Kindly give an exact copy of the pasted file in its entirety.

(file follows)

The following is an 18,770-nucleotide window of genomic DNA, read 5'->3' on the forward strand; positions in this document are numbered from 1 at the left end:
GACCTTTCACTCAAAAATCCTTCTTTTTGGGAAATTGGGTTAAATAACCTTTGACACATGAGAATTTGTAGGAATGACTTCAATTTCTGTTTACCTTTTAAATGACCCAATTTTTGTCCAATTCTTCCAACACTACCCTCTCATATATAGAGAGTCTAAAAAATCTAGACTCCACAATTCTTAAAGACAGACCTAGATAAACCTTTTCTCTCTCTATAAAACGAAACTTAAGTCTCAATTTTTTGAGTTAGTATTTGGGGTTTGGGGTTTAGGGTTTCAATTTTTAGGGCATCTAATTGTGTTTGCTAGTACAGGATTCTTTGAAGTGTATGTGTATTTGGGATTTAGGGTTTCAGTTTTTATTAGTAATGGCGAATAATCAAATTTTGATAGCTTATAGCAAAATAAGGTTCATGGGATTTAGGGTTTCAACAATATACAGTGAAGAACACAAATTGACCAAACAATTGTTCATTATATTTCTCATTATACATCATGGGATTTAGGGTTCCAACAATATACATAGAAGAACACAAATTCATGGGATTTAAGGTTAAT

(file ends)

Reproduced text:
The following is an 18,770-nucleotide window of genomic DNA, read 5'->3' on the forward strand; positions in this document are numbered from 1 at the left end:
GACCTTTCACTCAAAAATCCTTCTTTTTGGGAAATTGGGTTAAATAACCTTTGACACATGAGAATTTGTAGGAATGACTTCAATTTCTGTTTACCTTTTAAATGACCCAATTTTTGTCCAATTCTTCCAACACTACCCTCTCATATATAGAGAGTCTAAAAAATCTAGACTCCACAATTCTTAAAGACAGACCTAGATAAACCTTTTCTCTCTCTATAAAACGAAACTTAAGTCTCAATTTTTTGAGTTAGTATTTGGGGTTTGGGGTTTAGGGTTTCAATTTTTAGGGCATCTAATTGTGTTTGCTAGTACAGGATTCTTTGAAGTGTATGTGTATTTGGGATTTAGGGTTTCAGTTTTTATTAGTAATGGCGAATAATCAAATTTTGATAGCTTATAGCAAAATAAGGTTCATGGGATTTAGGGTTTCAACAATATACAGTGAAGAACACAAATTGACCAAACAATTGTTCATTATATTTCTCATTATACATCATGGGATTTAGGGTTCCAACAATATACATAGAAGAACACAAATTCATGGGATTTAAGGTTAAT